• Toast marshmallows over the embers rather than the flames. A fiery marshmallow can ignite clothing, hair, and dry brush and leaves. The fiery projectile can cause serious burns to the skin, eyes, and mouth.

Some counties and boroughs are requiring a permit for a backyard bonfire or fire pit. Know the local fire ordinances. Contact the fire department for specific information about relevant ordinances, or visit the county’s website for more information.

Spring Cleaning Fire Safety Tips

While spring is in the air and spring cleaning is on the mind, homeowners can improve fire safety in the home by adding fire safety precautions to their spring cleaning checklist.

Tip #1: Clean the chimney during the spring so that the fireplace will be ready for the cold fall weather and any early snows.

Tip #2: Test smoke alarms and replace the batteries.

Tip #3: Clean out the dryer vent pipe. The United States Fire Association reports that clothes dryers are responsible for nearly 3,000 house fires annually and cause 35 million dollars in damages. Remember to clean the lint trap after every load and keep the lint trap clean to reduce buildup in the dryer.

Tip #4: Identify a fire damage restoration specialist to call in the event of fire damage. A house fire is a traumatic situation, and smoke inhalation, adrenalin, and the chaos of the situation often override the senses. Knowing exactly which company to call means that a fire damage restoration company in Broomall, PA, such as SERVPRO of Media, can be on the scene in about an hour or less to inspect the situation and begin the restoration process.

For more information, contact the office by phone at (610) 566-5720 or by email at office@SERVPROmedia.com.

The Seven Steps of a Typical Fire Damage Restoration for Homeowners

4/29/2021 (Permalink)

Blog Summary: Fire damage restoration services are often necessary to bring the house back to its original condition after a fire. SERVPRO of Media, PA, explains what the process entails for professional fire damage restoration.



The aftermath of a house fire can be overwhelming, but homeowners can relax under the care of professional fire damage restoration companies, like SERVPRO of Media, PA. What is fire damage restoration, and how can the process alleviate the stress and inconvenience after a fire at home? The SERVPRO professionals discuss more details below.

What Is Fire Damage Restoration?

In Pennsylvania, the leading cause of housefires is distracted cooking. Within 24 to 48 hours after firefighters extinguish the flames, it will become obvious why fire damage restoration is vital. The homeowner will notice aspects like the water damage from the firefighting efforts, extensive smoke damage, acidic soot, and many other unhealthy elements that appear after a fire.

Contacting a professional fire damage restoration service early is the best decision. Companies like SERVPRO will take care of the property and bring it back to its pre-fire condition as quickly as possible. 

Seven Steps For a Professional Fire Damage Restoration Process

Every home receiving fire damage restoration services will have unique solutions, but most situations will include these seven steps:

1. Emergency Call-Out

Within a day or two of the fire, the homeowner should contact a reputable fire damage restoration company like SERVPRO of Media, PA. They will respond to the scene immediately, inquiring about the event to gain better insight and planning the details for the team, equipment, and resources to restore the property. SERVPRO of Media, Pennsylvania, offers unmatched fire damage restoration services from highly-trained technicians.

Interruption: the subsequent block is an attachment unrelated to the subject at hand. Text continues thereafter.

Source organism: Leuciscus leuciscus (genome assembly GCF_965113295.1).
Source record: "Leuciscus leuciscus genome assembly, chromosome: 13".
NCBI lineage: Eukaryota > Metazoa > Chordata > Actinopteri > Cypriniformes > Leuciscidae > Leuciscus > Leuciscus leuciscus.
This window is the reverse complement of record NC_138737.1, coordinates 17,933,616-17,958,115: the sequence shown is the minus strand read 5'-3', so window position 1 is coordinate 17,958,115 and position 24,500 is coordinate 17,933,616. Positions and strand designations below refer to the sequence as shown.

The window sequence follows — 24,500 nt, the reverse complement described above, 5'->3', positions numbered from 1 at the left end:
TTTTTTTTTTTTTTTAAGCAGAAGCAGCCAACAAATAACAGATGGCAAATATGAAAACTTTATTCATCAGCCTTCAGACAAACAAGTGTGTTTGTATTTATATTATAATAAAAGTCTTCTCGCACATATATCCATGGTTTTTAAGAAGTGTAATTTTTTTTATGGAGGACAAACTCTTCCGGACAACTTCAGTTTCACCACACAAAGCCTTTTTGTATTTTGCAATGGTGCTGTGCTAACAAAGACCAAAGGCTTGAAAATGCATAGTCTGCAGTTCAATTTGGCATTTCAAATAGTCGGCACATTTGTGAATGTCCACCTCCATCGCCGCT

2. Fire Assessment

When the technicians arrive, they will evaluate the property and make sure it’s safe to enter the premises. The trained personnel look for signs of structural damage outside before proceeding indoors, and it would be risky for anybody else to enter the site without their approval, including the homeowner. The restoration professionals will also note the extent of the damage from soot, fire, smoke, and water, using the information to create a cleanup plan.

3. Board-Up and Roof-Tarp Services

If the fire damage compromises the roof, walls, or windows, the technician will use boards and tarps in response. Roof tarps protect damaged roofs from additional water damage if it rains. The boards will improve the home’s security if windows are broken or missing.

4. Water Removal Services

When firefighters use water to extinguish flames, water damage restoration is a necessity. Standing water is unhealthy and might lead to excessive mold growth. The technicians will remove the moisture and use professional-grade air movers and dehumidifiers to dry flooring, drywalls, and furniture. 

5. Smoke and Soot Removal

After the water dries, fire damage restoration professionals will use high-quality equipment and time-tested techniques to eliminate smoke and soot traces from all the home’s surfaces. Soot discolors grout, carpets, wood, textiles, and metals, so removal is crucial.

6. House Cleaning and Sanitizing

The restoration team will then move to clean and disinfect salvageable items and structures within the home. These professionals also use industrial fogging equipment and air scrubbers to eliminate smoky odors as they go.

7. Fire Damage Restoration Results

The last step is the complete restoration of the home to its original condition. The extensive process may include minor repairs, painting, flooring installation, and more. SERVPRO of Media, PA, is one source of reliable water and fire damage restoration in Broomall and the surrounding area, and their highly trained team uses specialized equipment to respond to disasters of any scope. 

The SERVPRO team offers 24-hour emergency service and guides clients through each step of the process. Request service at (610) 566-5720 or follow them on Facebook to receive up-to-date company news. They operate from their office at 119 Springfield Avenue, Folsom, PA 19033.